Is it time to kick the tip into touch?
Conservatives are instinctively reluctant to interfere with the affairs of business; so it’s a sign of just how frustrated the Government has become with the practices of foodservice operators around service charges that it has felt the need to take matters into its own hands.
Last week, the Department for Business, Innovation and Skills (BIS) unveiled new plans to end unfair tipping practices and increase transparency for consumers and employees.
Contained within a BIS consultation paper are three key policy objectives: that it should be clear to consumers that tips are voluntary; that tips should be received exclusively by workers; and that it should be clear and transparent to consumers and workers in terms of how the payments are treated.
In particular, the Government has made clear its intention to stamp out practices such as employers charging an administration fee for handling tips or even keeping the whole of these payments from workers who had rightfully earned them.
One of the options under consideration is to make the current voluntary Code of Practice, published back in 2009, a legal requirement for businesses; the tacit acknowledgement being that a voluntary Code is not working.
Tipping etiquette has long been a topic of dining room conversation – and awkwardness - for the British. This is partly a consequence of the waiting profession being historically undervalued in this country. Tips are often used to subsidise the meagre basic wage of employees meaning diners’ discretionary payments can be the only thing enabling serving staff to earn a reasonable living. This knowledge puts pressure on customers to leave a gratuity even when their service has not been of the highest order.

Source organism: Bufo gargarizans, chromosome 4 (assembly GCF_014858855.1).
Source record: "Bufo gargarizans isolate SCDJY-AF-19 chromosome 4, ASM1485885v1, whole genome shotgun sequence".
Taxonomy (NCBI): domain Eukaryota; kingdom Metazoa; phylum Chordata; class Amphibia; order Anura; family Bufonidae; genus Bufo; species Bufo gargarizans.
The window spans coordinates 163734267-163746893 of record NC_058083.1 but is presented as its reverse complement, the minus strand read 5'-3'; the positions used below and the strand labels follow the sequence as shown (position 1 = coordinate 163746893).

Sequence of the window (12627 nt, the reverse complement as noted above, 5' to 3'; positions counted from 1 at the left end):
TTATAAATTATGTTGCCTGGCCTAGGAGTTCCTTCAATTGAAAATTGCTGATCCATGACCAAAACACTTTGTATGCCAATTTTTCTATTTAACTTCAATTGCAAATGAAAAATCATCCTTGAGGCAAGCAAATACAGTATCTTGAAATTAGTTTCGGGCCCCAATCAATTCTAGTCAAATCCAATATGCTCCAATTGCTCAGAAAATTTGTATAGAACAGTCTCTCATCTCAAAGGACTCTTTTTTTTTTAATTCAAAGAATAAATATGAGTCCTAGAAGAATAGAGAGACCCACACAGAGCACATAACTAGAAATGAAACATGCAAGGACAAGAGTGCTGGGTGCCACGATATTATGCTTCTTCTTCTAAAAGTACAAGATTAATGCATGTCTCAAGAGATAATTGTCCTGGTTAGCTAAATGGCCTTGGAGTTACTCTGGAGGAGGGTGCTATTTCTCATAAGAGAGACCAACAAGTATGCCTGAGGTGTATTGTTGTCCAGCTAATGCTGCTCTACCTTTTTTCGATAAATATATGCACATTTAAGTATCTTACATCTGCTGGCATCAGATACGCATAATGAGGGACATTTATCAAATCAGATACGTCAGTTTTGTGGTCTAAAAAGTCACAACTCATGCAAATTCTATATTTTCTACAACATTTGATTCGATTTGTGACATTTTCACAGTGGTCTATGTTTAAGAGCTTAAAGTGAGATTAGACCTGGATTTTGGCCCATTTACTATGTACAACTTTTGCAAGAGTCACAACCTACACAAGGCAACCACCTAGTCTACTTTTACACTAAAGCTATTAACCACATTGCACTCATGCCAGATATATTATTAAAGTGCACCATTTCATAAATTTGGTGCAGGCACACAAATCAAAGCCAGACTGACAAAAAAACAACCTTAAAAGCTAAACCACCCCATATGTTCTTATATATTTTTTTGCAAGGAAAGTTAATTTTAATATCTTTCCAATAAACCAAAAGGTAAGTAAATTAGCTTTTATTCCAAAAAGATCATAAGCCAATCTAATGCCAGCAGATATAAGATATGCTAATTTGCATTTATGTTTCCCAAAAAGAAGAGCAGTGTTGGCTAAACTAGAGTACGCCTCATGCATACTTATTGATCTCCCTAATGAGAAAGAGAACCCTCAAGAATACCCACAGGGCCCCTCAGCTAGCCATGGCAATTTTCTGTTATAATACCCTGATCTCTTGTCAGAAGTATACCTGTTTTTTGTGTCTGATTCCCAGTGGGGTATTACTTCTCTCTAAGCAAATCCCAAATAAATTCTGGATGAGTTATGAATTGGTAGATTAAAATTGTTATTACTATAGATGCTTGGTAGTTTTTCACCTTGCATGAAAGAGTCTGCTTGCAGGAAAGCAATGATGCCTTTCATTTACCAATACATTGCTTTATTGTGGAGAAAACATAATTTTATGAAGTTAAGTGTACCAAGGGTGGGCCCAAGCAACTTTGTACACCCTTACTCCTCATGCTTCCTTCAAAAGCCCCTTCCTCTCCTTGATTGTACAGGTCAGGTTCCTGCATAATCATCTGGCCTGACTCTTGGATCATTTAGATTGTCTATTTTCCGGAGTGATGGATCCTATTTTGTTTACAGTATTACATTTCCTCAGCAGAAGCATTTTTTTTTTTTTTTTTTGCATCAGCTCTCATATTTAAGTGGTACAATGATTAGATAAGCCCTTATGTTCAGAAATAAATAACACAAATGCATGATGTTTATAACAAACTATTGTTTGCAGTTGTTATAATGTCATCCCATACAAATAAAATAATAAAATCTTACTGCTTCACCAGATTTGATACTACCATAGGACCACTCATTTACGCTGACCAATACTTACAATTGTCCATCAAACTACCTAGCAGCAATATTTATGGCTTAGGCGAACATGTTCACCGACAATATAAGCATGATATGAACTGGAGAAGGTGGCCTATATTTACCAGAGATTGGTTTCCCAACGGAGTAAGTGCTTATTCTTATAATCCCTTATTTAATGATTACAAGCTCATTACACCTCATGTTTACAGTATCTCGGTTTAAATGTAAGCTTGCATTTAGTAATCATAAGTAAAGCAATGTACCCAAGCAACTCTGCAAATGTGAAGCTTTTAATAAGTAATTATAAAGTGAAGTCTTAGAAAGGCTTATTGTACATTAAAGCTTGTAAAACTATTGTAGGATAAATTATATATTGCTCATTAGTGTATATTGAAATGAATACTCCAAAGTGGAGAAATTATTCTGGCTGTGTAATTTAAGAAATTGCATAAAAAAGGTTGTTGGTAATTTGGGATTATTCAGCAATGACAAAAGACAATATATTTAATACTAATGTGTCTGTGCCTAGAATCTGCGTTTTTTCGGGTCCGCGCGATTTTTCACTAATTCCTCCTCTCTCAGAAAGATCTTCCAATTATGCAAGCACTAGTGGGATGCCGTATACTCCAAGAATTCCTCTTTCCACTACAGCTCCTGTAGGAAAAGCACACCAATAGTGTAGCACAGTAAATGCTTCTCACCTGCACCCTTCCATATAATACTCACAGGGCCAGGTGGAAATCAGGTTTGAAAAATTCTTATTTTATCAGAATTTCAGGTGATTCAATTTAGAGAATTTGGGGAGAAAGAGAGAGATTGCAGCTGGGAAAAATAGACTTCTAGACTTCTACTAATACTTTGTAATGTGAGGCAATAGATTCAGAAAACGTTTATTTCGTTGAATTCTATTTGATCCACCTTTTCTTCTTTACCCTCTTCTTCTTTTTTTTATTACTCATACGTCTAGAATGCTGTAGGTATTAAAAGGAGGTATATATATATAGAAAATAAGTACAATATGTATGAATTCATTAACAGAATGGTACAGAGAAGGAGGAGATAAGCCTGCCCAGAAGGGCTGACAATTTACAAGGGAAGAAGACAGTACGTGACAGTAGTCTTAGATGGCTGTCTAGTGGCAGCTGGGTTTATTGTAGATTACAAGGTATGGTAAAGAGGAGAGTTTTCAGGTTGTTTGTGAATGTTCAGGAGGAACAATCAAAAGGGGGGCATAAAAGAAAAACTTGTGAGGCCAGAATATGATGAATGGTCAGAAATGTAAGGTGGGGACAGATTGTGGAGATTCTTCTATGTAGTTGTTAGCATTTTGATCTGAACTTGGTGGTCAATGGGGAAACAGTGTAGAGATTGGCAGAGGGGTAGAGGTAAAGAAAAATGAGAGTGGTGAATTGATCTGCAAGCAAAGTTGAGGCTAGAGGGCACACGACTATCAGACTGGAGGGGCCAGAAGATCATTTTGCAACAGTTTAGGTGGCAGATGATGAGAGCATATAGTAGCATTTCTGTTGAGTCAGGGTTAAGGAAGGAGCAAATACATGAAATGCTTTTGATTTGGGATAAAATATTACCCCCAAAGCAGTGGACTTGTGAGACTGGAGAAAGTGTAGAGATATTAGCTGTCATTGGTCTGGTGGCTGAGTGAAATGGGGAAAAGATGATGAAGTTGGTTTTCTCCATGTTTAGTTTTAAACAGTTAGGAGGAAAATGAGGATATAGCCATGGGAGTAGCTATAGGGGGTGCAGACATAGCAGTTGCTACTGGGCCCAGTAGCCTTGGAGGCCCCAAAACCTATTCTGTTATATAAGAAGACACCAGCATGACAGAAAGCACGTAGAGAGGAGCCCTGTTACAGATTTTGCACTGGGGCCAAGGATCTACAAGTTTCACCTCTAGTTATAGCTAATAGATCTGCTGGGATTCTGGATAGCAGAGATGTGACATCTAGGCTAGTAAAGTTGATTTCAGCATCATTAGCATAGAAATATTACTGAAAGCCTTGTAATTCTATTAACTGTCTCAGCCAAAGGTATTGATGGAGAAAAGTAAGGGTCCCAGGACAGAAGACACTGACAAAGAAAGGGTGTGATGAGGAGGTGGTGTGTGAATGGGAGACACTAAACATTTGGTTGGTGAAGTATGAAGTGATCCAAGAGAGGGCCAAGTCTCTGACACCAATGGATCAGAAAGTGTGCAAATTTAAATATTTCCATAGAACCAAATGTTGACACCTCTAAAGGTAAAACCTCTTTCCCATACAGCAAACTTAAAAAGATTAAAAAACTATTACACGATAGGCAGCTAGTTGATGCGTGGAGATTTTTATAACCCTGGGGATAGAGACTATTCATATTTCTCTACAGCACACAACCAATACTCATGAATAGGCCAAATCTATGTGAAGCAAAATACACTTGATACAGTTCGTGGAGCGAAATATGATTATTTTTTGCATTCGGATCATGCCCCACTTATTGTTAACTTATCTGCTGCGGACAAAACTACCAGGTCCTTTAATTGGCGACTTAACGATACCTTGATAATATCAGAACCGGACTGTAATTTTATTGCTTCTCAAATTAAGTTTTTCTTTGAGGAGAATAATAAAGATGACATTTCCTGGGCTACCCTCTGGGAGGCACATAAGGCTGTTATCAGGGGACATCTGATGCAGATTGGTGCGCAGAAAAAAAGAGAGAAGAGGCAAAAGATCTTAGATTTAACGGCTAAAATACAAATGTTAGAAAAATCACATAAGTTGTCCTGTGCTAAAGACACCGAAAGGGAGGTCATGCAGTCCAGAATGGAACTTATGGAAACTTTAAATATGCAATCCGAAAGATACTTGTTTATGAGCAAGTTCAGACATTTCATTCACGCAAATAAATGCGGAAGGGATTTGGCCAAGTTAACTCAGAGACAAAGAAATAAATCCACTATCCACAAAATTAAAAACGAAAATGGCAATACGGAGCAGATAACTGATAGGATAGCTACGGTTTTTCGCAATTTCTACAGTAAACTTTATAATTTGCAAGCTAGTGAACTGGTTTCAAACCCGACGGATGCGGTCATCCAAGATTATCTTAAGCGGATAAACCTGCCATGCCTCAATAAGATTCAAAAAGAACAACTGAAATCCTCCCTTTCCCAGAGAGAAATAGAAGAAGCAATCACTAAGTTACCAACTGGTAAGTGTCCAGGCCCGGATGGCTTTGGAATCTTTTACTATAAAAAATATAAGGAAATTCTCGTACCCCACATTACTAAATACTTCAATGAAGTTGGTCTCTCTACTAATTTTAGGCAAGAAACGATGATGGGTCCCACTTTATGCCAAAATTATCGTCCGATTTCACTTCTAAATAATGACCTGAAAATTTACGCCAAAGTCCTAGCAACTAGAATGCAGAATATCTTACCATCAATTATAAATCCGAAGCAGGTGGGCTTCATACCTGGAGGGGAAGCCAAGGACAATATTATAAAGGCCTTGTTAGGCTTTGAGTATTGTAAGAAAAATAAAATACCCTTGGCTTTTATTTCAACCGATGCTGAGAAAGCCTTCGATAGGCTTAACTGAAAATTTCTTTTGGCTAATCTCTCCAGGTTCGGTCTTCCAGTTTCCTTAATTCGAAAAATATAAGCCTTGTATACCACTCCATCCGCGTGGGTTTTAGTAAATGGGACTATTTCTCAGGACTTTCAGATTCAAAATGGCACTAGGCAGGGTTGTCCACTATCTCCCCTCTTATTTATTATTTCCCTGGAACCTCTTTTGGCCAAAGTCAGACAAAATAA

As someone with experience of the waiting profession I know just how demanding a job it can be – not just physically exacting but also requiring good people skills and a high level of technical expertise, especially at the fine dining end of the market.
Foodservice operators who value the work of their employees (of which there are many) should fully embrace any proposals the Government makes to give waiting staff a fairer deal.
Even better why not let’s avoid the obfuscation and chicanery altogether by scrapping the tipping system and simply paying staff a decent basic wage?
*A version of this blog was first published by Footprint magazine